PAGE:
Emmerich, thinking he had been betrayed, moved up the starting date for the insurrection and planned to take over Marburg with his small band, then hold out in the castle until Austrian reinforcements arrived, whose arrival, however, had been greatly exaggerated. Emmerich also viewed the news of Napoleon’s ill fortune at Aspern as a good omen.

He gathered his troops in Ockershausen on 23 June 1809, though as early as 22 June 1809 there had already been incidents of unrest in Marburg itself (Ockershausen is located slightly southwest of Marburg proper; here in relationship to Caroline’s former apartment at Reitgasse 14; here also on an early postcard looking back toward the town and castle): [1]



Emmerich’s group finally assembled in Ockershausen on 24 June 1809, though Emmerich now found that he had to encourage those who were hesitating by threatening to burn their houses should they refuse, or even with death.

A 1:00 that night, the group — allegedly numbering 45 persons according to one report, or 150 according to official reports — set out for Marburg (Aloys Henninger, Marburg und seine Umgebungen [Marburg 1856], illustration following p. 4):


The majority stopped at the Barefoot Gate on the western edge of town; along the way they encountered and routed a small group of sentries. Another group entered through an open side door at the Green Gate, hastened thence to the Barefoot Gate, and opened it. The soldiers entered, disarmed the sentries, and headed for the market square, overcame the guards, and headed for the tavern Ritter, where the prefecture guard opposed them but was also routed.

The Barefoot Gate (on the left) is located on the west side of town, with a road leading almost directly to Ockershausen to the west. In any event, the market square is indicated at center, the location of Caroline’s former apartment at Reitgasse 14 at right; illustration: Marburg market Square and the town hall, by Charles F. Flower (on an early postcard): [2]



The scene then seems to have disintegrated into confusion and chaos, with peasants shooting, shouting, and riding around town, and citizens ringing bells to signal that the time had come to rise up. Although the Westphalian offiicals were surprised despite having suspected the uprising had been planned, the prefect himself calmly sent a courier to Hanau for reinforcements while his own officers and officials fell into a panic, fleeing and seeking any and all hiding places (under hay, under their maidservants’ beds). The small garrison, however, exited town through the Elisabeth Gate and took up a position to protect the road to Kassel.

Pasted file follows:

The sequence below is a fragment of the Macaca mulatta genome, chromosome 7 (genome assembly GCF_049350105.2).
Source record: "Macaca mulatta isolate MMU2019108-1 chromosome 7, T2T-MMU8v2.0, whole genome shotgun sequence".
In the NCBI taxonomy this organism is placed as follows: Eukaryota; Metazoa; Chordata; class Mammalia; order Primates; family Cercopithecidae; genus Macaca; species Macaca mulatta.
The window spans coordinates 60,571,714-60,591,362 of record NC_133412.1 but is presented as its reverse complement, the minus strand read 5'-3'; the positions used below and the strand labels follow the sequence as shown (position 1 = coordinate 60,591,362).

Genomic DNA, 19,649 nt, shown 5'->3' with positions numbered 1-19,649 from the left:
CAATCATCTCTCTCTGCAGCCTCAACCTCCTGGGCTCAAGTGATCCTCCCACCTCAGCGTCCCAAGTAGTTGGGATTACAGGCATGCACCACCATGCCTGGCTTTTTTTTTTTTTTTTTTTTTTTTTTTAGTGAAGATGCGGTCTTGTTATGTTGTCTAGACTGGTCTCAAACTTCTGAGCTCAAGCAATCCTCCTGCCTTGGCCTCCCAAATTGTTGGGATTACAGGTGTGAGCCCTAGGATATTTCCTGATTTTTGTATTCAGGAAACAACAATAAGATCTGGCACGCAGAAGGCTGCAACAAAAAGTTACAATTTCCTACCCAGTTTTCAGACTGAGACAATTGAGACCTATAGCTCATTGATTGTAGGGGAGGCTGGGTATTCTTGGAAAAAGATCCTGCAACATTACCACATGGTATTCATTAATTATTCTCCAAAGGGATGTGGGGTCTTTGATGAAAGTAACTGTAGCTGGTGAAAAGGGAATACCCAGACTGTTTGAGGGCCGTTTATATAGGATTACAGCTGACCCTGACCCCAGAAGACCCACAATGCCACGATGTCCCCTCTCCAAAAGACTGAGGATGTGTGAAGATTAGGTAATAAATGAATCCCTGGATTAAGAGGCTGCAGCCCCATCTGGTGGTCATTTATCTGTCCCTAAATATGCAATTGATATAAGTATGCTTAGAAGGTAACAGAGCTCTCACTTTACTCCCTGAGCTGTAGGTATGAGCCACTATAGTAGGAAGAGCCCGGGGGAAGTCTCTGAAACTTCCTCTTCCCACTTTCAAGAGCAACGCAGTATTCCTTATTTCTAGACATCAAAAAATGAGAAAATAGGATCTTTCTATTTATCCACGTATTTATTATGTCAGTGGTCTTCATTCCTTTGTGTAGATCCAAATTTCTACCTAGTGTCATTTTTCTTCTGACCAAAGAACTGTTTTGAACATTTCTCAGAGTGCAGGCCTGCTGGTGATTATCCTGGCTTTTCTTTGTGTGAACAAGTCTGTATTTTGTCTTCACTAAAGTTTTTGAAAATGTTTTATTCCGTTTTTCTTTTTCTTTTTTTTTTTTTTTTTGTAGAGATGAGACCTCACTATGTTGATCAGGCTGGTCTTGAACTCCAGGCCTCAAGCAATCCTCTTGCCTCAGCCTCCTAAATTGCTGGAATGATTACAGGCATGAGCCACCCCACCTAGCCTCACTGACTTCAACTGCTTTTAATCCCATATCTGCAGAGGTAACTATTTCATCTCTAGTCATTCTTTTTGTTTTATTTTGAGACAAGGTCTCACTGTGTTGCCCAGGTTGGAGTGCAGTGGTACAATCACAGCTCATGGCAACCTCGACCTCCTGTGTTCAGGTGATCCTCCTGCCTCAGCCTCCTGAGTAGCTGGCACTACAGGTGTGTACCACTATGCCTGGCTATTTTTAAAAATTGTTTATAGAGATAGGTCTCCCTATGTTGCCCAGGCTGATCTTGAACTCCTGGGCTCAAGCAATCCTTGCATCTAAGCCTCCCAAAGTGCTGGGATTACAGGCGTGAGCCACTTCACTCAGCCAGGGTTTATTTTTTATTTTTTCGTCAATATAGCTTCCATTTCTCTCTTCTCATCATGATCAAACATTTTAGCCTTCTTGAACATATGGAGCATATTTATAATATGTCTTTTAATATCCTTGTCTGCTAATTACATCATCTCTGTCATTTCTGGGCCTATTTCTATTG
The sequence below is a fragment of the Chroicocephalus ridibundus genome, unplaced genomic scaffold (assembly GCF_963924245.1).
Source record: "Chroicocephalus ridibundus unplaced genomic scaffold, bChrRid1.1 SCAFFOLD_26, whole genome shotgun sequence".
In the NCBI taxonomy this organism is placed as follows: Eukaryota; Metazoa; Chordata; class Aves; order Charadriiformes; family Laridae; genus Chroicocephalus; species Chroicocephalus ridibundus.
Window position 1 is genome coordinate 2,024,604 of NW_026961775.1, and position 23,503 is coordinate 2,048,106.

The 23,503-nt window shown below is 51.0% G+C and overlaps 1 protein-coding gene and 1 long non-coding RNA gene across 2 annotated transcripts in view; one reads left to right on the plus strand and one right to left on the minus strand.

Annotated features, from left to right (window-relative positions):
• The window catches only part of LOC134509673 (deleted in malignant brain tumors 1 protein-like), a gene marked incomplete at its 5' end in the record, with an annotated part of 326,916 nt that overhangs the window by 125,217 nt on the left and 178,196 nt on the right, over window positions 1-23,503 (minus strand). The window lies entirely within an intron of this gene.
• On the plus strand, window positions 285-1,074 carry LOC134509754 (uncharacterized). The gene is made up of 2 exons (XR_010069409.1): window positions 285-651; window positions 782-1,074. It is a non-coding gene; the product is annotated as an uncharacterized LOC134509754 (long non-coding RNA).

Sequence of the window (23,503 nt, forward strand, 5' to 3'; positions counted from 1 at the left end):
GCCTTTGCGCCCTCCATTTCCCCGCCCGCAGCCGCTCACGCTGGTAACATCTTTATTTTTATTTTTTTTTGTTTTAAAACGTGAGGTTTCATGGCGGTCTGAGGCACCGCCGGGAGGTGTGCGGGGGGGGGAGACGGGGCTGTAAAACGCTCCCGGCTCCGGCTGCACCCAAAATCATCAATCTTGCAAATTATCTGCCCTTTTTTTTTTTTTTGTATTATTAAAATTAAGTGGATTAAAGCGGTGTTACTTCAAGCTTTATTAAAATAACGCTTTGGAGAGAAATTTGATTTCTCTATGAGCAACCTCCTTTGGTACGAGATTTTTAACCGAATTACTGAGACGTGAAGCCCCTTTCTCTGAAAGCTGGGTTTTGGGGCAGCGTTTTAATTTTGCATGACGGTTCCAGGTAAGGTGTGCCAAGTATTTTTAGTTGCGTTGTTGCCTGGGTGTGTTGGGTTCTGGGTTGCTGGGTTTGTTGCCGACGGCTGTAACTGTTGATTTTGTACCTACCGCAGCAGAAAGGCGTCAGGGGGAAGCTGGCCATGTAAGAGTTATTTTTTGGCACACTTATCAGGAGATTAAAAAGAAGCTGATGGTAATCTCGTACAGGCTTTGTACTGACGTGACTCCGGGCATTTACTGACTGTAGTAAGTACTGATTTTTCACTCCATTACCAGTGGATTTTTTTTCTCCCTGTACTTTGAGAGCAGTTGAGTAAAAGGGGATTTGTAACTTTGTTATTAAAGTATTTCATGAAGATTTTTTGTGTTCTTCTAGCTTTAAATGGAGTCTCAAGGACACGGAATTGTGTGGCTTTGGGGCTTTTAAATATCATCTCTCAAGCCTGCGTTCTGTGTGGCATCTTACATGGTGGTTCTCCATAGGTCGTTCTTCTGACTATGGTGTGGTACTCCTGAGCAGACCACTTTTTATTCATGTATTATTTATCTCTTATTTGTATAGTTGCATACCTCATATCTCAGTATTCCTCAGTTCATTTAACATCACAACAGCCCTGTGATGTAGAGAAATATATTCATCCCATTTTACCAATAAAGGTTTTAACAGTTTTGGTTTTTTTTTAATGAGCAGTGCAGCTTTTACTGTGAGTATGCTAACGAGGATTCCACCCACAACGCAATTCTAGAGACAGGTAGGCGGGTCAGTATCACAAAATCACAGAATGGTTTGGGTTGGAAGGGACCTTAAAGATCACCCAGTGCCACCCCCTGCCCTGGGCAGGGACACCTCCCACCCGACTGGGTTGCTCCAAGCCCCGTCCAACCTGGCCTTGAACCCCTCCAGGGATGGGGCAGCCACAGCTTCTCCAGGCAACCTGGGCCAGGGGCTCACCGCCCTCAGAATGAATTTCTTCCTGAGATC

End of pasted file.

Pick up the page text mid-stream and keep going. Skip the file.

But Emmerich had been successful, and for a short time held the town. By chance, the commander of the troops outside the Elisabeth Gate sent his manservant back into town to fetch linens and money. The servant was stopped and interrogated by peasants, but simply lied and said he was also one of them, whereupon the peasant lamented that the uprising’s allies had not shown up and that they were too weak — now 45 persons — to do anything. The manservant reported this situation to the commander, who immediately entered the town and, under a beating of drums, marched to the market square. Although the insurrectionist put up a fight there, they were quickly routed, some dying on the spot, some fleeing. Emmerich and seven on his followers were captured. [3]


Interrogations and hearings began the next day, 25 June 1809. The personnel necessary for a military tribunal arrived on 26 June at 10:00 p.m., and police chief (commissar) Wollf could begin his own proceedings. Word came from Kassel that citizens suspected of participating in the uprising were to be interrogated, and that Emmerich and the other prisoners be transferred to Kassel, an order that was immediately carried out. The prisoners arrived in Kassel on 1 July.

A number of denunciations of Sternberg also arrived in Kassel, so an order was issued on 2 July 1809 to arrest him as well even though he was lying bedridden with typhus. The investigative commission met in the tavern Schwarzer Adler. Sternberg’s house was searched, and all his belongings sealed. Instead of being held in the castle prison, however, he was held under house arrest in Wollf’s own house in Marburg on Reitgasse, the street where Caroline herself had lived during her own sojourn in Marburg (see Caroline’s letter to Philipp Michaelis on 16 December 1789 [letter 96], note 2), a move of which many residents, however, disapproved, including some of Sternberg’s adversaries on the Marburg faculty. Here Reitgasse with, at left, the house in which she lived with Fritz Michaelis (Friedrich Küch and Bernhard Niemeyer, Die Bau- und Kunstdenkmäler im Regierungsbezirk Kassel, VIII Kreis Marburg-Stadt, Tafel 60, 2; Historische Bilddokumente, Landesgeschichtliches Informationssystem Hessen [LAGIS]):


Wolff’s object, however, was not merely to provide a more humane treatment, but to coerce the ill and vulnerable man into a confession. Among the evidence found in Sternberg’s house on Renthof in Marburg after the insurrection was a piece of paper (delivered to the commission by an informant) containing the address of Friedrich Schlegel in Vienna, who was, as mentioned above, now an Austrian court secretary accompanying the entourage of Count von Stadion in Hesse (see Schelling’s letter to Wilhelm Schlegel on 2 May 1809 [letter 441a], note 12) and with whom Sternberg had allegedly corresponded. Sternberg’s death sentence, however, was a foregone conclusion, and the authorities were intent on making an example of a highly respected man in the community to ensure that no more such insurrections be contemplated.

When Sternberg’s personal adversaries in Marburg tried to get him transferred to a normal castle prison in spite of these steps, a three-member “medical board” was convened that included Fritz Michaelis and that issued a statement opposing transporting the ill man under any circumstances. But because Sternberg was still quite weak and gravely ill, officials, especially Wolff, tried to force a confession by lying to him about have been compromised and implicated by Emmerich himself.

The story picks up: